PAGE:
On the week of Oct. 27, multiple European institutions officially returned looted African art. Jesus College of Cambridge became the first institution in the United Kingdom to return one of the Benin Bronzes, famous bronze sculptures from the Kingdom of Benin, which historically was located in modern-day Nigeria. The University of Aberdeen quickly followed suit. The Benin Bronzes are viewed as some of the most culturally significant artifacts from West Africa, so their ownership has been a highly contested question. A few days later, the Quai Branly Museum also returned 26 unique pieces; however, these 29 pieces are not even close to the 5,000 works Nigeria has requested be returned to them.
Other museums have agreed to return their pieces as well; Germany said that they will begin returning looted artifacts next year. However, there are still many museums who have not publicly declared that they will return artifacts to their country of origin, including the British Museum in London, which has a massive collection of works from all over the world. Many of these artifacts were acquired through colonial conquests. The British Museum has announced their openness to displaying the pieces they currently own in Nigeria, but they have remained silent on the prospect of transferring ownership.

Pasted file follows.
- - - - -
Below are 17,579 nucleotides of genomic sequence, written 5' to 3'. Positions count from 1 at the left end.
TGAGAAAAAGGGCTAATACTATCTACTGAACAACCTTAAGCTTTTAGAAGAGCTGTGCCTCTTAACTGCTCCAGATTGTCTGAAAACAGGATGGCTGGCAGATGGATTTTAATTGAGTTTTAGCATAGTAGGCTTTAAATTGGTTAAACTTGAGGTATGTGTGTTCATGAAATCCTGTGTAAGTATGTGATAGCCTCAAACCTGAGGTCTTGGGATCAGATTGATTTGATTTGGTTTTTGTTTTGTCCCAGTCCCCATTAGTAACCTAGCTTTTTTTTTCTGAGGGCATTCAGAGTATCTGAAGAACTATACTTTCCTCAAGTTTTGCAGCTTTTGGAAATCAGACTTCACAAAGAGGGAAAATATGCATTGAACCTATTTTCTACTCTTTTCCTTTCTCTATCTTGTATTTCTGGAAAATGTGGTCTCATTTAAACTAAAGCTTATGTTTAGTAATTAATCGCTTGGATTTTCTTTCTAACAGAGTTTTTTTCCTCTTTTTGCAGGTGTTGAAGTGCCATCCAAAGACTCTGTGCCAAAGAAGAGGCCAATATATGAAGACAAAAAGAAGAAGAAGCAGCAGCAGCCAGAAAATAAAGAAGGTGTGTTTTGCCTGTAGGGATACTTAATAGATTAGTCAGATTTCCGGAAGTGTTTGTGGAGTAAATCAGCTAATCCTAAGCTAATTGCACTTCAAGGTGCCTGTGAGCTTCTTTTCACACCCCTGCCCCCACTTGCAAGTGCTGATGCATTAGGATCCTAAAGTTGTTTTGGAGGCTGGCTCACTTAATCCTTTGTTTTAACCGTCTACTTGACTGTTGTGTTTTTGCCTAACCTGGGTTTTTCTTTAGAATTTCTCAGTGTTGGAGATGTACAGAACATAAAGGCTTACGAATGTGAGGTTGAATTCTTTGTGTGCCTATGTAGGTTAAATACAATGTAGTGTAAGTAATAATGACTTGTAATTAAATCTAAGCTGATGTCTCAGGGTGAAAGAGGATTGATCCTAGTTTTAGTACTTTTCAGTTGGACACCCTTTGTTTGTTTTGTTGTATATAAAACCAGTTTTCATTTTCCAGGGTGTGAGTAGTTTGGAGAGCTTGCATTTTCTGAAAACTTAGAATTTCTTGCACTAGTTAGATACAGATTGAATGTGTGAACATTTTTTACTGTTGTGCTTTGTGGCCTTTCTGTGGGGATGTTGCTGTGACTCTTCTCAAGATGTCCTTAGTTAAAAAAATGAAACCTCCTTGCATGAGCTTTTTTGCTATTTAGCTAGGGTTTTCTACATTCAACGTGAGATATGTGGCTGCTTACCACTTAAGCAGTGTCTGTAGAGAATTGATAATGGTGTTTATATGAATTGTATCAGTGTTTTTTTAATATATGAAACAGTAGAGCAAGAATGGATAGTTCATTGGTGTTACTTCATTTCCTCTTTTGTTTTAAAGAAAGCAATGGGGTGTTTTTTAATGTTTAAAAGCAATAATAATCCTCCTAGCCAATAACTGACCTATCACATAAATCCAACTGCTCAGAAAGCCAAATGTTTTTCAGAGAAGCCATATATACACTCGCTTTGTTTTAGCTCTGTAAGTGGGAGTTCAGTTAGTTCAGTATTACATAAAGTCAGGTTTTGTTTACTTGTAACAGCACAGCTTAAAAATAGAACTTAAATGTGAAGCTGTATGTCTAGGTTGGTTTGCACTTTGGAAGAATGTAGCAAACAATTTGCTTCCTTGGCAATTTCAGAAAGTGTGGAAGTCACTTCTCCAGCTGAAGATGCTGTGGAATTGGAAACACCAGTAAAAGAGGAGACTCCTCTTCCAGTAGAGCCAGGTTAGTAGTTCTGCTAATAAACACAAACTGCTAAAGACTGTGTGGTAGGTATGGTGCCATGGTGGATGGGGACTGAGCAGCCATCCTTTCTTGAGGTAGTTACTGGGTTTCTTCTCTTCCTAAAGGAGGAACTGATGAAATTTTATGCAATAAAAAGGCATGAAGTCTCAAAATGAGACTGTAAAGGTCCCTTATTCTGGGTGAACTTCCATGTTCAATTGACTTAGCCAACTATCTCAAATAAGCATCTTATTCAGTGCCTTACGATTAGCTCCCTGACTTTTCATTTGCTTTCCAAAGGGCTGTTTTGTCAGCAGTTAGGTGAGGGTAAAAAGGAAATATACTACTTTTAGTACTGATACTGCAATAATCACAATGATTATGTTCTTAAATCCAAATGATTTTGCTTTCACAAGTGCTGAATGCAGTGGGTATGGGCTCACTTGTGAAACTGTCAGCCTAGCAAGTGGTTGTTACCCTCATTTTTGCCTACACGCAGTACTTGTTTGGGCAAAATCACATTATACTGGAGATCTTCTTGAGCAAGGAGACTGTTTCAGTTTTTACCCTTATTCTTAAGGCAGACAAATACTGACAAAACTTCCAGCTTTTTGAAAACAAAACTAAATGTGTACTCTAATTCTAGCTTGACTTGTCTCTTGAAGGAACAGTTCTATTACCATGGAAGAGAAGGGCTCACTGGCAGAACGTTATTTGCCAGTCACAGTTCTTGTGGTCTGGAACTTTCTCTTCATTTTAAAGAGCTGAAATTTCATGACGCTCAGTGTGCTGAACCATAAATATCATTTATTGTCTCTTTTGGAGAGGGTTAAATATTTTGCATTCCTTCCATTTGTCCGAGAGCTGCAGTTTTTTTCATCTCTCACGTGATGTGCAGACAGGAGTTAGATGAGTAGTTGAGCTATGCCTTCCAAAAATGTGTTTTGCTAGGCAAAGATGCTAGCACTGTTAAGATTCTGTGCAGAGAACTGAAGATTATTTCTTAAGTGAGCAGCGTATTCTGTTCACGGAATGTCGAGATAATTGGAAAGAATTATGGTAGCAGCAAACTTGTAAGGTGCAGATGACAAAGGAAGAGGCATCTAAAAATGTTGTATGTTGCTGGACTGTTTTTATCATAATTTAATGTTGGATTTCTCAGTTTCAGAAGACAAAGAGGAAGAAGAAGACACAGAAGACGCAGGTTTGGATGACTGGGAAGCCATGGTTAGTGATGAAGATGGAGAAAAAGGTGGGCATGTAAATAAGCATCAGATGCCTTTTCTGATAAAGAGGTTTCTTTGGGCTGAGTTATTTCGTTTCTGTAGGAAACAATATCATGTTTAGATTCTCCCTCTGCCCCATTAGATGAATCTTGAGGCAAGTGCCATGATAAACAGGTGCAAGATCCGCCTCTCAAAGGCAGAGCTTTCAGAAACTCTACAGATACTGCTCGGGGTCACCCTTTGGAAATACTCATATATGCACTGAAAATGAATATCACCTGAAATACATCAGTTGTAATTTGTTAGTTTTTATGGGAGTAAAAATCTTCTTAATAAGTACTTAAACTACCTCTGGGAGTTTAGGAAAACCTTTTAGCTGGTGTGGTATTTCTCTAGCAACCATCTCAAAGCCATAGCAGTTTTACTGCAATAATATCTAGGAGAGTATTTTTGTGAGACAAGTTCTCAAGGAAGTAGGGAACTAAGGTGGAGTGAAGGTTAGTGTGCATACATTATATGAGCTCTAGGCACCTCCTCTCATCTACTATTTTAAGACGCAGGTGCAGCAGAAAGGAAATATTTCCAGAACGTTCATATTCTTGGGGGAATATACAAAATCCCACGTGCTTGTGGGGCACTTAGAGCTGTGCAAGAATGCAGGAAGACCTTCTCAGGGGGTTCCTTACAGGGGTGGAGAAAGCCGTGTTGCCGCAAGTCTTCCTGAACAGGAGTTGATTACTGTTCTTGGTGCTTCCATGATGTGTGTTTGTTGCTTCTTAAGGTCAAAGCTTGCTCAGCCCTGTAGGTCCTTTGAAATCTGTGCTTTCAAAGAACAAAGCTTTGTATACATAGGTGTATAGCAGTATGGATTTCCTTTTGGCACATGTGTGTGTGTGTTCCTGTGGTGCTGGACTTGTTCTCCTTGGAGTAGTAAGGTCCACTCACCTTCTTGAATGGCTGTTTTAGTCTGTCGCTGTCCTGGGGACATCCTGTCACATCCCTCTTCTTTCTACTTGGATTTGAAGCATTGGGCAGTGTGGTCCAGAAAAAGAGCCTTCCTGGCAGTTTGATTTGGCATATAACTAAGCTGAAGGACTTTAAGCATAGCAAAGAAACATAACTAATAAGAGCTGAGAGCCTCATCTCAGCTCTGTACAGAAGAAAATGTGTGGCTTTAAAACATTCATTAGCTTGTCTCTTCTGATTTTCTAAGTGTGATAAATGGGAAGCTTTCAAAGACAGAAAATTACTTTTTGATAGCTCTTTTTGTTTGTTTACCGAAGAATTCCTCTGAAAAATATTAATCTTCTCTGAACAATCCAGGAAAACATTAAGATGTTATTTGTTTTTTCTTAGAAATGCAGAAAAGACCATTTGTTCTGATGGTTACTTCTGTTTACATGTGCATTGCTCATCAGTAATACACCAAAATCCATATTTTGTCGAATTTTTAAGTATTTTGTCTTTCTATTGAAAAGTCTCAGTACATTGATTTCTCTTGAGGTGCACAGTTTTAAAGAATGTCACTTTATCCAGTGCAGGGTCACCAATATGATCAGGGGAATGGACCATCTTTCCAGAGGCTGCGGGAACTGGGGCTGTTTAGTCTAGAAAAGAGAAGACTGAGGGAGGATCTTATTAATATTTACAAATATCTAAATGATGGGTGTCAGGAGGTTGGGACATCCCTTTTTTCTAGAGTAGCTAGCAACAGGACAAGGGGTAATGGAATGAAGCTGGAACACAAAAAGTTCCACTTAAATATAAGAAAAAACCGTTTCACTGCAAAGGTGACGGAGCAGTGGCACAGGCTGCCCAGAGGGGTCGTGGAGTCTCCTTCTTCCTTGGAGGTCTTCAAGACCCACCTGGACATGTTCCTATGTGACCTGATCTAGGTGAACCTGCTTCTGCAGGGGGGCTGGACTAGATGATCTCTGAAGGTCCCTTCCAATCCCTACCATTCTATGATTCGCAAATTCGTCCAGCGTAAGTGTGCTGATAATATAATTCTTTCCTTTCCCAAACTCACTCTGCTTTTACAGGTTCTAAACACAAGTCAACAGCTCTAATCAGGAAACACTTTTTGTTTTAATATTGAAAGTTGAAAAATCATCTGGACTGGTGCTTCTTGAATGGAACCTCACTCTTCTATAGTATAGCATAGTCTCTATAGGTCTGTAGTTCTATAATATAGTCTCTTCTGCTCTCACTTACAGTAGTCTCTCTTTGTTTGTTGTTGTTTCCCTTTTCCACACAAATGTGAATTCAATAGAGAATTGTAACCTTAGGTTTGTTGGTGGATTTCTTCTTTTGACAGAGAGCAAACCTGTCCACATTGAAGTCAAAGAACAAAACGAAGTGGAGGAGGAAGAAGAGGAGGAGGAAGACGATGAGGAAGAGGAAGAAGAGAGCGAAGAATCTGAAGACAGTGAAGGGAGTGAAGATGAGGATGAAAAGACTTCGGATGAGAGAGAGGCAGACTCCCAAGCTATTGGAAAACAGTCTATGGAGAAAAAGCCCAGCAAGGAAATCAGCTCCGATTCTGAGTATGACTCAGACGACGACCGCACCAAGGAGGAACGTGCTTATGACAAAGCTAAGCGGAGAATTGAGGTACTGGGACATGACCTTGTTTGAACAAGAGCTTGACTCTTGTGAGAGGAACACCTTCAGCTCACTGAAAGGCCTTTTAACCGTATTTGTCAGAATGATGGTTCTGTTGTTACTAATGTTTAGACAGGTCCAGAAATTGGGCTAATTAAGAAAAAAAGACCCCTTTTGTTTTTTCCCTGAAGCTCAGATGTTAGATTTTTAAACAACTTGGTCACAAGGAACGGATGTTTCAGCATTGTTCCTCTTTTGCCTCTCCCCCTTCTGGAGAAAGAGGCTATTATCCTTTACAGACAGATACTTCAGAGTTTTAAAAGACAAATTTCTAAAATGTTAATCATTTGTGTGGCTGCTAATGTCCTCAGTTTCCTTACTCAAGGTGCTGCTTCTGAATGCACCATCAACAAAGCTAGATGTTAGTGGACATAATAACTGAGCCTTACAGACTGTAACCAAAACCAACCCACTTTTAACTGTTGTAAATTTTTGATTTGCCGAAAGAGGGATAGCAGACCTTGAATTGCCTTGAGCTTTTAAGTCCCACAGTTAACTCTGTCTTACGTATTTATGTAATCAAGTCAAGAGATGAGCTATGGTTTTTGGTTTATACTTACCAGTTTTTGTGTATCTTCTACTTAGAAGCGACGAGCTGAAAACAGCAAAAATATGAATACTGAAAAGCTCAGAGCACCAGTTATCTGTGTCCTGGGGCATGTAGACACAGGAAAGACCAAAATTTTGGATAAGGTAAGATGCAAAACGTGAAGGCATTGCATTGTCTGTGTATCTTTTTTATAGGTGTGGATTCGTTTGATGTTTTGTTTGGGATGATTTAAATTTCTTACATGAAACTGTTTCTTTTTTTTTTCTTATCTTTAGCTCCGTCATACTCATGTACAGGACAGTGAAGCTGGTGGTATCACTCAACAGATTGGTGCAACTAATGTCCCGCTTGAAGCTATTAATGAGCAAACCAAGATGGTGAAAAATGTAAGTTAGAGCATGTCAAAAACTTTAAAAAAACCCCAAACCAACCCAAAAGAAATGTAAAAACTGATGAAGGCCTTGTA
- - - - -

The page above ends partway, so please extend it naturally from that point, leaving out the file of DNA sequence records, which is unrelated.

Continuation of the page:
France especially has been a loud voice in Europe that artifacts be returned. French President Emmanuel Macron said in 2017 that it was unacceptable that France should continue to claim ownership of so many looted African pieces. In 2018, he commissioned a report that recommended that French museums return works if they are requested to do so.
Just because a museum has transferred ownership of a piece does not mean that the artifact will be permanently housed by its new owners. Plenty of museums lend their pieces out to be displayed elsewhere in the world. Anyone who has visited a museum might remember seeing advertisements for a special gallery or exhibition; sometimes, these traveling exhibitions cost extra to see. Despite this, even though a piece might travel and be shown all around the world, many have argued that it still matters who has ownership of the piece. As many view ownership as a form of power, this transfer of looted artifacts symbolized an effort on the part of many European institutions to reckon with their colonial history.
This move does not erase the history that has led to this point. However, now that some institutions and governments have been public and vocal about their intentions to give these looted artifacts back to their countries of origin, many have wondered if this may spark a chain reaction wherein beautiful works of art can be a source of pride for their country and a source of beauty for people everywhere.
Sources: NBC, Reuters